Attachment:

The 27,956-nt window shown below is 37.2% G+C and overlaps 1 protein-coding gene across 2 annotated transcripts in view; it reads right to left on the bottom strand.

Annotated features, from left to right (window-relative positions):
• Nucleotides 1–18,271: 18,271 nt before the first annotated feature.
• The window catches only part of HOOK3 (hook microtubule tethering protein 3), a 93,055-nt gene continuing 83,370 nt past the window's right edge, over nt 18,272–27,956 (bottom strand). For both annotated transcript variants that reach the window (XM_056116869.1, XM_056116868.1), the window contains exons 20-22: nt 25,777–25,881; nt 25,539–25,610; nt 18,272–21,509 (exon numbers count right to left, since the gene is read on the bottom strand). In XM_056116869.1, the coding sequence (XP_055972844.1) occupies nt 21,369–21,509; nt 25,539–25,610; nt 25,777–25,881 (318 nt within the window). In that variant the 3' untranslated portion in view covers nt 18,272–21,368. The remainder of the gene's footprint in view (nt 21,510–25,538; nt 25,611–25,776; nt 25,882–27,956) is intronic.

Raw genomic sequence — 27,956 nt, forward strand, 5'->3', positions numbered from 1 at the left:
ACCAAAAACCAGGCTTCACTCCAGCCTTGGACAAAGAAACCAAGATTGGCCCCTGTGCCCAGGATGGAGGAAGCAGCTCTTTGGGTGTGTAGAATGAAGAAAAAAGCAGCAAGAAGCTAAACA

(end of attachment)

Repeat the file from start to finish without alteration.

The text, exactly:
The 27,956-nt window shown below is 37.2% G+C and overlaps 1 protein-coding gene across 2 annotated transcripts in view; it reads right to left on the bottom strand.

Annotated features, from left to right (window-relative positions):
• Nucleotides 1–18,271: 18,271 nt before the first annotated feature.
• The window catches only part of HOOK3 (hook microtubule tethering protein 3), a 93,055-nt gene continuing 83,370 nt past the window's right edge, over nt 18,272–27,956 (bottom strand). For both annotated transcript variants that reach the window (XM_056116869.1, XM_056116868.1), the window contains exons 20-22: nt 25,777–25,881; nt 25,539–25,610; nt 18,272–21,509 (exon numbers count right to left, since the gene is read on the bottom strand). In XM_056116869.1, the coding sequence (XP_055972844.1) occupies nt 21,369–21,509; nt 25,539–25,610; nt 25,777–25,881 (318 nt within the window). In that variant the 3' untranslated portion in view covers nt 18,272–21,368. The remainder of the gene's footprint in view (nt 21,510–25,538; nt 25,611–25,776; nt 25,882–27,956) is intronic.

Raw genomic sequence — 27,956 nt, forward strand, 5'->3', positions numbered from 1 at the left:
ACCAAAAACCAGGCTTCACTCCAGCCTTGGACAAAGAAACCAAGATTGGCCCCTGTGCCCAGGATGGAGGAAGCAGCTCTTTGGGTGTGTAGAATGAAGAAAAAAGCAGCAAGAAGCTAAACA